But it's when they do their little hopping run and unfold those great wings and launch their improbability into the air, a hundred, a thousand at a time, then get aloft and straighten a thousand necks and beaks, and stream their legs out behind like an afterthought, and get to cruising altitude and cover continents with that great slow steady wingbeat, flying in Vs or Ws or strange shifting ideograms -- that is the essence of cranishness. With all my other cranish features coming out, I can't wait till I get my cranish wings. I dream of flying -- probably we all do, and they are exhilarating dreams; I wake up -- and come down, and, for that waking moment, I long for the time when I can trade the big brain for the big wings and really learn to fly, learn to really fly.
There's something else that makes humans cranish: We're all cultural animals to some extent -- which is to say, animals that pass along some of what we are through intergenerational teaching rather than just inbred instinct. (I say this makes us cranish, rather than saying it makes them more human -- they've been around so much longer than we have.) Unfortunately, recent situations in cranedom make one wonder if cultural transmission of important stuff is a good survival strategy.
This doesn't directly involve the thousands of sandhill cranes we see flying through every spring. It involves the cranes we don't see -- the sandhill's cousin, the whooping crane. A little larger than the sandhill crane, the whooper is cursed with brilliant white and black plumage, in contrast to the camouflage gray-browns of the sandhills. This made it attractive to the same kind of "hat hunters" that decimated the American beaver population. And it was also unlucky in its habitat selection, preferring Florida to Texas.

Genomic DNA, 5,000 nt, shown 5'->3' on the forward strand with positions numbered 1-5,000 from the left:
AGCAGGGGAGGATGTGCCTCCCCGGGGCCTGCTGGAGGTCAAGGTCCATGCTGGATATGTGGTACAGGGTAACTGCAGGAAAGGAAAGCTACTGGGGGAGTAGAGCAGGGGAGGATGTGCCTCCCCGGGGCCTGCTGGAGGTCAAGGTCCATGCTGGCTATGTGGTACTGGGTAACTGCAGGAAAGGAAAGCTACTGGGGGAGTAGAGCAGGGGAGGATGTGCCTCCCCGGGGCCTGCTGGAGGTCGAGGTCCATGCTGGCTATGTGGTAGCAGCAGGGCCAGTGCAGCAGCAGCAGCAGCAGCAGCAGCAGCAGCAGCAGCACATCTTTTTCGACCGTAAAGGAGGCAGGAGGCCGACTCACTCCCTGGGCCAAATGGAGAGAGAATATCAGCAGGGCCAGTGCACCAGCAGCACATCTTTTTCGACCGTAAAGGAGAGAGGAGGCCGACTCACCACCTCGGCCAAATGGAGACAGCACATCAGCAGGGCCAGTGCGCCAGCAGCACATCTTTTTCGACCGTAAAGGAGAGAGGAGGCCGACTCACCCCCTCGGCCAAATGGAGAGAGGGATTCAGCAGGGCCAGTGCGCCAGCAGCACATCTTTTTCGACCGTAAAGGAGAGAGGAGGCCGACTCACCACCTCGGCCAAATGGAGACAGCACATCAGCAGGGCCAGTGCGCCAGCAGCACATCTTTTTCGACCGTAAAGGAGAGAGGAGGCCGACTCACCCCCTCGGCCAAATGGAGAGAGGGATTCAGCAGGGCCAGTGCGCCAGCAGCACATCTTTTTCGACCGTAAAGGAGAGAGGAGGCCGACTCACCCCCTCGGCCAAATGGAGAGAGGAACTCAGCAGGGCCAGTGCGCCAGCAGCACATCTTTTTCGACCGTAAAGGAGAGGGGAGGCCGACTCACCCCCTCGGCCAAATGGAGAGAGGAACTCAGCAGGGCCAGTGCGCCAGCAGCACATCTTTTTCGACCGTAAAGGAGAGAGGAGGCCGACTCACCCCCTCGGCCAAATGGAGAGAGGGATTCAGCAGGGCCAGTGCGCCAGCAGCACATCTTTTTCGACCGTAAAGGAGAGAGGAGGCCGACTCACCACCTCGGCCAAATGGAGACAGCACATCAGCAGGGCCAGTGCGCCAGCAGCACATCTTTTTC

While the sandhill cranes continued to fly up and down the continent in hundreds of thousands, the whooping cranes dwindled to only 45 known cranes by the middle of the 20th century. Because it is a big bird, beautiful in its cranish way, its plight helped encourage the passage of the Endangered Species Act, which made humans the first species on earth ever to show evidence of really caring about its own impact on the rest of the planet.
A small industry has now evolved (I don't use the term loosely) around keeping whooping cranes alive as a species. It begins with nest raiders at the birds' last known brood site in southern Canada; cranes typically lay two eggs, but frequently only one chick survives. So one egg is heisted from each nest and taken to a crane-raising facility near Baraboo, Wis. There, the eggs are hatched and the chicks raised, through a process straight from a Dickens novel. These cranes are orphans, after all. How will they learn?
Specifically, cranes don't know where to migrate. The desire to migrate is apparently inbred, but the destination is cultural -- learned from the experience of accompanying the parental flock on its migration. And if there is no flock, there is no one to transmit that experience.